So, I was scrolling through my older posts, and I found a few old articles based around the theme of “How the Media Portrays…” I did Jesus, angels, and demons, but what about Heaven and Hell?

Well, I’ll get to Heaven at some point, because this week, we’re going to Hell.


Now, the main issue I have is that there are many different interpretations of Hell in the media, just as there are many different interpretations of Jesus, angels, and demons. The problem with discussing Hell is that it seems not even the Christians have a good idea about how Hell looks.

So, normally, I would start with the media and then look to the Bible, but in this case, I’m going to do it backwards, solely so I can get a good understanding of things.


The Bible (the definitive)

In the translation I use (NIV 2011), “Hell,” the word, doesn’t really come up in conversation that much. Four of these times are the, “If your X causes you to stumble, cut it off; for it is better to lose one part of your body than for your whole body to go to Hell,” passages, and several others are in a similar vein.

So, I broadened my search to the concept of Hell. A lot of the passages I came across acknowledge that Hell is a place, and it involves fire. In my studies, one of the most telling passages is Revelation 20:7-10, where Satan receives his final judgment: being “thrown into the lake of burning sulfur” where he “will be tormented day and night for ever and ever.” (Verse 10)

I have two things to note about Hell, from this passage. First, sulfur technically doesn’t burn, as it is a mineral. Rather, it melts at roughly four-hundred degrees Fahrenheit, and boils at twice that temperature. Any scientists in the audience, feel free to correct me if I’m wrong.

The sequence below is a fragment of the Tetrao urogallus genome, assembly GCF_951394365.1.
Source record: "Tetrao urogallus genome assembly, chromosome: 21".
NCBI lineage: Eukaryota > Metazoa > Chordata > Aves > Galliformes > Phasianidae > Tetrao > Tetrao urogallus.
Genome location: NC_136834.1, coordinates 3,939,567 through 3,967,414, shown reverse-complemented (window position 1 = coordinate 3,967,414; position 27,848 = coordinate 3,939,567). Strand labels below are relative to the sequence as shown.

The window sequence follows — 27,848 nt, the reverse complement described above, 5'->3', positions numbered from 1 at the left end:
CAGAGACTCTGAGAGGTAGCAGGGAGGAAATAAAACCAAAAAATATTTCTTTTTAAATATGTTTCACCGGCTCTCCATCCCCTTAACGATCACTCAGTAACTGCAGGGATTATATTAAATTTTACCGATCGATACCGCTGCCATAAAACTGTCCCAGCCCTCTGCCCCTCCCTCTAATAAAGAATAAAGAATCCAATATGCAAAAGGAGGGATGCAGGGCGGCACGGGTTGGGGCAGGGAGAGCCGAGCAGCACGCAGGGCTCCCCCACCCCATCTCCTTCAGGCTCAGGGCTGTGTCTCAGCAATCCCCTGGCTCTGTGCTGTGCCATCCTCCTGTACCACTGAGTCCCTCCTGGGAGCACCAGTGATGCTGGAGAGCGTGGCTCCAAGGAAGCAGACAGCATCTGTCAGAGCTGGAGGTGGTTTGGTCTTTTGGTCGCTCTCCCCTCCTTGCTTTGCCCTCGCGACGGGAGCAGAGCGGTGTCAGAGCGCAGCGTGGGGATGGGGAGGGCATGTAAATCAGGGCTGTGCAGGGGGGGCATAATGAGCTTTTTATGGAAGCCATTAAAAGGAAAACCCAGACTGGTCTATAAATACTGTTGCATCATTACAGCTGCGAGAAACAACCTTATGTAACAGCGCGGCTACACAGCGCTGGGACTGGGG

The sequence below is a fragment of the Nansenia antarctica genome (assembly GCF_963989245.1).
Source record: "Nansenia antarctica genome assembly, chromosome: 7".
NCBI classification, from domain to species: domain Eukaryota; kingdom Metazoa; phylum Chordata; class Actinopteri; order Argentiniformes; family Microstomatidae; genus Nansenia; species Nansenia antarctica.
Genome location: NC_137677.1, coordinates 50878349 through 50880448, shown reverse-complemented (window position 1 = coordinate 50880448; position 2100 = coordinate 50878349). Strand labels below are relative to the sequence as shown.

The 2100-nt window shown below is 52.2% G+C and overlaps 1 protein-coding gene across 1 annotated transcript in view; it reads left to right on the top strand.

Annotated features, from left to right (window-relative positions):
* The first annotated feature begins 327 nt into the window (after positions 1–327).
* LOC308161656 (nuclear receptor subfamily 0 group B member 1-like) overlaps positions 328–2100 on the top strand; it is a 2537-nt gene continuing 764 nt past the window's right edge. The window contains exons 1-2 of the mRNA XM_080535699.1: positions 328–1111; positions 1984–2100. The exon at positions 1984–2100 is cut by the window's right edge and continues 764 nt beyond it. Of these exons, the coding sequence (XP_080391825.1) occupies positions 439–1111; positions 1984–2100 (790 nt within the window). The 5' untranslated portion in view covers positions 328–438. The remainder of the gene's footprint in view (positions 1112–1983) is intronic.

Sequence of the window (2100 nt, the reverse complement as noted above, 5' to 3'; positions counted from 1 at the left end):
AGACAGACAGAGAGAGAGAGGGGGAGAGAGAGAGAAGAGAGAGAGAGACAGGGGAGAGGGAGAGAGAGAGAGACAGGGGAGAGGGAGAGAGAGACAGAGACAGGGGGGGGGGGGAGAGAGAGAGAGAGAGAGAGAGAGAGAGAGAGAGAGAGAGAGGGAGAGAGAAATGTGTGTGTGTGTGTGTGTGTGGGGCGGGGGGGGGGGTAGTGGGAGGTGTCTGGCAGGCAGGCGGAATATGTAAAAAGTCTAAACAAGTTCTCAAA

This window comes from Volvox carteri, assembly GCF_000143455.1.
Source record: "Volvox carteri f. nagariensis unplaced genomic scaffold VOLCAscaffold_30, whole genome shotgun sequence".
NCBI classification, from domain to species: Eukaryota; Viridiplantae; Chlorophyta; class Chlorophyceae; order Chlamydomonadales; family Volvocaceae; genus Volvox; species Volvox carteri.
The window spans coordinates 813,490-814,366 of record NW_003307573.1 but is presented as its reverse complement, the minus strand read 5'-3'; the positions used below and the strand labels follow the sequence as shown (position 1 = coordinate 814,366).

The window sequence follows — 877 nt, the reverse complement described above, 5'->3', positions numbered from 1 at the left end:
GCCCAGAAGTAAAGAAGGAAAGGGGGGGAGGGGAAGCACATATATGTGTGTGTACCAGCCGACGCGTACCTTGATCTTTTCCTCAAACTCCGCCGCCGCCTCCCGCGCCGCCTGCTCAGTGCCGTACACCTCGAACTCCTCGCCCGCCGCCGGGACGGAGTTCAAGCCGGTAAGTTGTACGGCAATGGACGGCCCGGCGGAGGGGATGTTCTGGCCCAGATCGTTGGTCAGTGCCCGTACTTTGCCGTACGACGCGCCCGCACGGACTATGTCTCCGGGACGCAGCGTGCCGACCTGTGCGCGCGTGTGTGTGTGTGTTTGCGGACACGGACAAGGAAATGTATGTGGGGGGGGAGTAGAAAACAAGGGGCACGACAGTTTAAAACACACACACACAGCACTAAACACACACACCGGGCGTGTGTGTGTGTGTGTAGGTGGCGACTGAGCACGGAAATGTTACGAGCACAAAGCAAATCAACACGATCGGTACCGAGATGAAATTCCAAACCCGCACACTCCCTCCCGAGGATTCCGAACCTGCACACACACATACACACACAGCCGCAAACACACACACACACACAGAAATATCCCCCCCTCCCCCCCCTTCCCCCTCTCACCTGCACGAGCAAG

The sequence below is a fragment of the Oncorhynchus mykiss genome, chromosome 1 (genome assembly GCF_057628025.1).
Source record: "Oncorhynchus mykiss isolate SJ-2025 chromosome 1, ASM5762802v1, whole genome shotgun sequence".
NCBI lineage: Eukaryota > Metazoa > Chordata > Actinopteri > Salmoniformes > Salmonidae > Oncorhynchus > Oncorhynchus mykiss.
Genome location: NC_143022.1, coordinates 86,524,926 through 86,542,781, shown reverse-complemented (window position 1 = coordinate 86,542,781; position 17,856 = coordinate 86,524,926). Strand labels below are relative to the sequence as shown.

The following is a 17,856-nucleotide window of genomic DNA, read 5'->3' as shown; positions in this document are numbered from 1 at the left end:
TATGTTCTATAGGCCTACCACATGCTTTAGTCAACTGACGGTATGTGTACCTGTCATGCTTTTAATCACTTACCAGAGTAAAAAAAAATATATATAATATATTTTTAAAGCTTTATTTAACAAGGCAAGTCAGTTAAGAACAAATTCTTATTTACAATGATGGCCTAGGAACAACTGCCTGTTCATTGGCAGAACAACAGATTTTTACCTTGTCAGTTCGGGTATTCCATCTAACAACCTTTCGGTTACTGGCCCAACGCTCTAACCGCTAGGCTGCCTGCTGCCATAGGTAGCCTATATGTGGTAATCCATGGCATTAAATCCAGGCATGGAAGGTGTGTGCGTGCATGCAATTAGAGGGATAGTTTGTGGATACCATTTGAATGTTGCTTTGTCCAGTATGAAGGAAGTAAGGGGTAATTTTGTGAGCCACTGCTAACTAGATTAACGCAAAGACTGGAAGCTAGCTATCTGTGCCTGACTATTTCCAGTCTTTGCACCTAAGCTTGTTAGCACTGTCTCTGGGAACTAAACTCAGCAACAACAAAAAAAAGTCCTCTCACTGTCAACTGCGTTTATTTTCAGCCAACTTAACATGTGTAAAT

Second, we know that Hell is calibrated to torment demons for eternity. Just to put that in perspective.

With that, I’m going to leave the rest of this article for next week. This one is going to be lengthy.


Let’s Connect:



Well…this is awkward.

So, you may have noticed that I did not post anything last week. That is because my schedule has been an absolute mess lately. I’m fine. I’m alive. I am healthy. But at the same time I have homework and projects coming at me from all sides, and no back-up posts to help.

That said, I will be taking a few weeks off. I finish my classes and projects on May 11th, so I will probably start posting again after that. At the earliest, I will post again on May 10th.

Projects and homework aside, I will also be using some of the time to research an upcoming post. I plan on continuing the “How the Media Portrays…” series with “How the Media Portrays Hell.” This ended up being a bigger task than I thought, so I’ll need a little time to do some research on the subject–both how Hell appears in the Bible and how Hell appears in the media. Hopefully, that will be the post I upload when I get back, and (as the post stands) it may be a two-part article.

And lastly, Noah, I’m fine with you talking about Lovecraft. Again, my chief grievance against him was more against his fandom than anything else. I mean, I respect Lovecraft as a writer. To his credit, he basically started a religion. (Then again…he basically started a religion, so that’s also a mark against him.)

I, for one, treat Lovecraft the same way I treat Dan Brown, Stephanie Meyer, and E.L. James; I recognize the fact that they are published writers, though I do not appreciate what has become of their writing.

To be fair, I also kind of like (and occasionally reference) “Welcome to Night Vale.” It’s a decent podcast–and this coming from the guy who doesn’t really like podcasts.

So, yeah. I will see you all, readers and co-writer, in a few weeks.


Isaac’s Twitter: @Isaac_Trenti

Correlation’s Twitter: @CorrelationBlog